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Ukraine presses offensive as Russia belittles new sanctions

KIEV — The day after the European Union and the United States announced expanded sanctions against Russia over the conflict in eastern Ukraine, Moscow remained defiant, the Ukrainian Army remained on the offensive, and an international team remained unable to reach the crash site of a Malaysian jetliner.

A senior Ukrainian official, Valeriy Chaly, said Wednesday that his country welcomed the expanded sanctions, while Russian officials condemned and belittled them, saying they would prompt Russia to strengthen its economy but would just make a sour diplomatic atmosphere worse.

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Chaly, the deputy chief of Ukraine’s presidential administration, told reporters in Kiev his government would not scale back its offensive against the pro-Russia separatists in eastern Ukraine, which he said had already freed 60 cities and towns and more than a million residents from rebel control.

But Chaly denied that the military was trying to seize control of the crash site of Malaysia Airlines Flight 17 by force.

“We are not ready for such a scenario without the agreement of our international partners,” he said. “Our partners have pushed us to find another solution” for specialists to gain access to the site and begin their investigation.

Earlier in the day, observers from the Organization for Security and Cooperation in Europe tried to get to the site but were turned back by reports of fighting and gunfire along the route. And a mission of Dutch police officers and specialists said that after being similarly blocked Monday and Tuesday, they would not attempt the journey Wednesday.

Pieter-Jaap Aalbersberg, the head of a Dutch recovery mission, said he did not “expect the security situation to improve enough over the next few days” to make a visit to the crash site possible.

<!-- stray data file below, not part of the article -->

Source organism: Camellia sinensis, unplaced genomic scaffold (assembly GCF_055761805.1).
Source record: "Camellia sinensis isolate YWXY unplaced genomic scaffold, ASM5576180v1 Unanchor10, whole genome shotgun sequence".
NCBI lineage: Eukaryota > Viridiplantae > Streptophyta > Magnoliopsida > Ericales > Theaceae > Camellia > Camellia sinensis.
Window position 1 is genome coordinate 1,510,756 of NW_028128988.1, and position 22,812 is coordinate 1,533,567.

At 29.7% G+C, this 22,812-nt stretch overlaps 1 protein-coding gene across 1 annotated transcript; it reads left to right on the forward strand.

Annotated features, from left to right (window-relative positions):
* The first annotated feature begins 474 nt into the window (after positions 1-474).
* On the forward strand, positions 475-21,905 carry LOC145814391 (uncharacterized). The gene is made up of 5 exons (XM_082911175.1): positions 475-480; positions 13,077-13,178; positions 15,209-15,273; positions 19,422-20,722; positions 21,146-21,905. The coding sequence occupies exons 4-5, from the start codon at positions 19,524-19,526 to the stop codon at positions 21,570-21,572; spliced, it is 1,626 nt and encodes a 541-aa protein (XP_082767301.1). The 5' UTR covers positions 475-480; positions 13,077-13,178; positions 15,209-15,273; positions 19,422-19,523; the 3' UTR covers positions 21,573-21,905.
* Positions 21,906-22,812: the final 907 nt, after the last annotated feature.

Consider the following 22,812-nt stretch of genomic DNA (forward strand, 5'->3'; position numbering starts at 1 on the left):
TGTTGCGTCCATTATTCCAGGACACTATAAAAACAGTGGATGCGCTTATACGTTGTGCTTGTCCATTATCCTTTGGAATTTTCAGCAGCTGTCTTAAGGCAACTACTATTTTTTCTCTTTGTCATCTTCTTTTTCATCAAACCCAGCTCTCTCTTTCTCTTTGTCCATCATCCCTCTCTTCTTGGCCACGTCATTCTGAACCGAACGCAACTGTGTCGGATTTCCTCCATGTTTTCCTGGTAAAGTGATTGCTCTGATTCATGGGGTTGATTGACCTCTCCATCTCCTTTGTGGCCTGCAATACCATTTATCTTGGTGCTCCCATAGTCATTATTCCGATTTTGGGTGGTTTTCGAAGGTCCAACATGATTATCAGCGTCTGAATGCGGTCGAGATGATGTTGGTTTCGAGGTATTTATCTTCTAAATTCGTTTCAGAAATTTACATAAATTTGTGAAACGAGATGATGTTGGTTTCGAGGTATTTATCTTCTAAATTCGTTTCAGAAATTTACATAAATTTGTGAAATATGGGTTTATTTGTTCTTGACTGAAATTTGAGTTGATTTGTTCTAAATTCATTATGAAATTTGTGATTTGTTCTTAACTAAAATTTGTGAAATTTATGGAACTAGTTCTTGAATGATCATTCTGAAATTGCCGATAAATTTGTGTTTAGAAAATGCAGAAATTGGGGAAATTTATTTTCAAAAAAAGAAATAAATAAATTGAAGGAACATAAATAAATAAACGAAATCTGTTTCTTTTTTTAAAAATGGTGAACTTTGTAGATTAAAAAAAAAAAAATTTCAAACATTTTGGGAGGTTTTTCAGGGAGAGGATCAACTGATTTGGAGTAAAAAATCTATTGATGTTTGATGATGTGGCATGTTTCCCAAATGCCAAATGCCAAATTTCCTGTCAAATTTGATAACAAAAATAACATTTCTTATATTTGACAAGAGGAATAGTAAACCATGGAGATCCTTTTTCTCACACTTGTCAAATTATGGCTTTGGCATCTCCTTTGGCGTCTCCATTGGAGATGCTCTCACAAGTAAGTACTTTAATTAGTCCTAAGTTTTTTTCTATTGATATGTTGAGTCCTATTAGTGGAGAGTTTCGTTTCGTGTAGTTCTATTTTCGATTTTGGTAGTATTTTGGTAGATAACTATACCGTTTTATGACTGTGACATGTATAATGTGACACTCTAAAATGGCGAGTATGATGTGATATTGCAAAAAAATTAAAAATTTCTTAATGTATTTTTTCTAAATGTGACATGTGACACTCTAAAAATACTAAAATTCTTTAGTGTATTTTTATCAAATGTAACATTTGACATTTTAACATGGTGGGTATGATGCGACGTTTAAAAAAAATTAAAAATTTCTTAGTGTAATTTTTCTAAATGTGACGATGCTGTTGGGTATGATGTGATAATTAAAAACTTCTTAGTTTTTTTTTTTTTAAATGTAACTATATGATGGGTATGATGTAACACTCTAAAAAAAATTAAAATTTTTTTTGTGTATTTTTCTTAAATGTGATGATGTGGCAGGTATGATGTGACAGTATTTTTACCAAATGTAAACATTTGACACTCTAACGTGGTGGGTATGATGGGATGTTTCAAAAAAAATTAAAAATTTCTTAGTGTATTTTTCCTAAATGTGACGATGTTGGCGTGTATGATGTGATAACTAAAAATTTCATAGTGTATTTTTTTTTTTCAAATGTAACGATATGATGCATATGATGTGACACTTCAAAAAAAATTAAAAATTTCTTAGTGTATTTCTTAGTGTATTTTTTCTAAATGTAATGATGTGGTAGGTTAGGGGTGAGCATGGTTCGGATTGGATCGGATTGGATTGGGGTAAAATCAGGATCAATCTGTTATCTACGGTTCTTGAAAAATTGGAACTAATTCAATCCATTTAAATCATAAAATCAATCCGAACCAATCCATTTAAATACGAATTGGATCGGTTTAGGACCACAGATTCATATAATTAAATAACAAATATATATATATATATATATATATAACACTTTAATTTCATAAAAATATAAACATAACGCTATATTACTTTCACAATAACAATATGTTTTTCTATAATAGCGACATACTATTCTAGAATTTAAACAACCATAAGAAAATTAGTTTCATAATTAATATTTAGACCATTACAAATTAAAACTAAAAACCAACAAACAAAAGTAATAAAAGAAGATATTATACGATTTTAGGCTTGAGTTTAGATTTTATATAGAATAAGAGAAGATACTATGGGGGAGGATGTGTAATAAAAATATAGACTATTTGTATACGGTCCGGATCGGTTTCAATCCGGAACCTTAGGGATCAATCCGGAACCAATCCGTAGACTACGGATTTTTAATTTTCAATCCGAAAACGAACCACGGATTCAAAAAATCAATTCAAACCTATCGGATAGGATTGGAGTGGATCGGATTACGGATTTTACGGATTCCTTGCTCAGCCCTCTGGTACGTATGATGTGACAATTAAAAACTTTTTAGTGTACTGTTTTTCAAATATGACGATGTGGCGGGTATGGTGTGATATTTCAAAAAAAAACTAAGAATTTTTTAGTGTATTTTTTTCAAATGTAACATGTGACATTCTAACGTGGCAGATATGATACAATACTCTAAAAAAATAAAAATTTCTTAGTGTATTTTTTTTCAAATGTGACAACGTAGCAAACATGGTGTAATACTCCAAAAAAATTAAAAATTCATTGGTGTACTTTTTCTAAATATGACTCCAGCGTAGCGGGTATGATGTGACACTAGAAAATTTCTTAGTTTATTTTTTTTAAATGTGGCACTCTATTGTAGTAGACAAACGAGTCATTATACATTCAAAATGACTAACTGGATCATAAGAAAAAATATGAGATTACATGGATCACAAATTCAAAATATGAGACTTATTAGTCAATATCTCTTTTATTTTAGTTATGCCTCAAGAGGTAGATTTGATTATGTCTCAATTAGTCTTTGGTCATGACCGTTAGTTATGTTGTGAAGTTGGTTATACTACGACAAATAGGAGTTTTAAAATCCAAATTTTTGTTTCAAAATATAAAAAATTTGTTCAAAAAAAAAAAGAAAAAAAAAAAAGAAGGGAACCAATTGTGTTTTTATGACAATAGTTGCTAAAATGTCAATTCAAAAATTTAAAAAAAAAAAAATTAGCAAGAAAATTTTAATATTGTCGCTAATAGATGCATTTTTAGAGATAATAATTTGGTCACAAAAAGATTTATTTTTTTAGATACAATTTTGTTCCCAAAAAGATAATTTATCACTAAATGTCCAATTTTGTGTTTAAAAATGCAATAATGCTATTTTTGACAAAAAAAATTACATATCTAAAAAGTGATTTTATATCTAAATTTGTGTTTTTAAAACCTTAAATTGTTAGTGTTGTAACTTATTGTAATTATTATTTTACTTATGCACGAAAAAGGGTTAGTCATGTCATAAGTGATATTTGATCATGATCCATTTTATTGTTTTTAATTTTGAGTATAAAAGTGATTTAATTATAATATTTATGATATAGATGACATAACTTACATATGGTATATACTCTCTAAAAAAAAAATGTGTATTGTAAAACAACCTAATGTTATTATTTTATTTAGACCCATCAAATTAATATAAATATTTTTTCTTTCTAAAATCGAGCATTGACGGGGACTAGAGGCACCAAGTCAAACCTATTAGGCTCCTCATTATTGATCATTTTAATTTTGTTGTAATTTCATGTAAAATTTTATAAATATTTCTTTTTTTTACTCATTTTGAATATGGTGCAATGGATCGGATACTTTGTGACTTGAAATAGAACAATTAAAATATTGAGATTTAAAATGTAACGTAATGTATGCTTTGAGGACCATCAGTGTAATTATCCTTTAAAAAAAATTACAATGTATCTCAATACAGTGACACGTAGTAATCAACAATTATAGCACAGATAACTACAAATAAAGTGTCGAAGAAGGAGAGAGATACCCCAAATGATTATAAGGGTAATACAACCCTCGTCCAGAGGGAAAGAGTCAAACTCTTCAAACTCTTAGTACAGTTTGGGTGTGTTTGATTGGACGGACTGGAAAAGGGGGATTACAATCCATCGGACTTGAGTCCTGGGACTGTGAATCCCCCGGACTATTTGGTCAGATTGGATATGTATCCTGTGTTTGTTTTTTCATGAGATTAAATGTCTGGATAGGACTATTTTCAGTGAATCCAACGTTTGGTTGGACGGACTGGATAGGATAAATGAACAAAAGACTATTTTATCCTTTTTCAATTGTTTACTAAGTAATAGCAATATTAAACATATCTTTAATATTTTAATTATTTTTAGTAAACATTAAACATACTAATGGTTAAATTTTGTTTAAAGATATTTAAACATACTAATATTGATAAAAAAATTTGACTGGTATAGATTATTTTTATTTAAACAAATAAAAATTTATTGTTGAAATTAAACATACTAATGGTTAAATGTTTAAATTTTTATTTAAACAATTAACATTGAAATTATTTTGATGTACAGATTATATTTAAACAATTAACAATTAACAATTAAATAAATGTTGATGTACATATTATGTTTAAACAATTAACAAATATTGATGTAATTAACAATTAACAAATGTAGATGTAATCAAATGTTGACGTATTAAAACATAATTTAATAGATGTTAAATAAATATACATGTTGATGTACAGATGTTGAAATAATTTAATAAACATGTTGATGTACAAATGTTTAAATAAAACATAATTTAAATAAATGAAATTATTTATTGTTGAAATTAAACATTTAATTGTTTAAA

“The experts have to work in a safe environment,” he said. “Because of all the gunfire in the area, this is currently not possible. This is a reality we have to deal with.”

The government of Belarus, a neighboring country on good terms with both Kiev and Moscow, said Wednesday that it has been asked by President Petro Poroshenko of Ukraine to host talks among Ukraine, Russia, and the cooperation group over access to the crash site and other issues, Reuters reported. The office of President Alexander Lukashenko of Belarus said that “all interested parties” were invited to attend, the news agency reported, but it was not clear whether the separatists would be represented, nor when the talks would convene.

Andriy Lysenko, the spokesman for the Ukrainian government’s National Security and Defense Council, said the main obstacle to reaching and securing the wreckage of the plane was rebel resistance.

The Russian government said Ukraine and the United States were fueling the violence in the area.

“It’s not Russia, but the Kiev regime and its overseas sponsors who are to blame for the growing number of victims among the civilian population of the eastern regions,” the Russian Foreign Ministry said in a statement.

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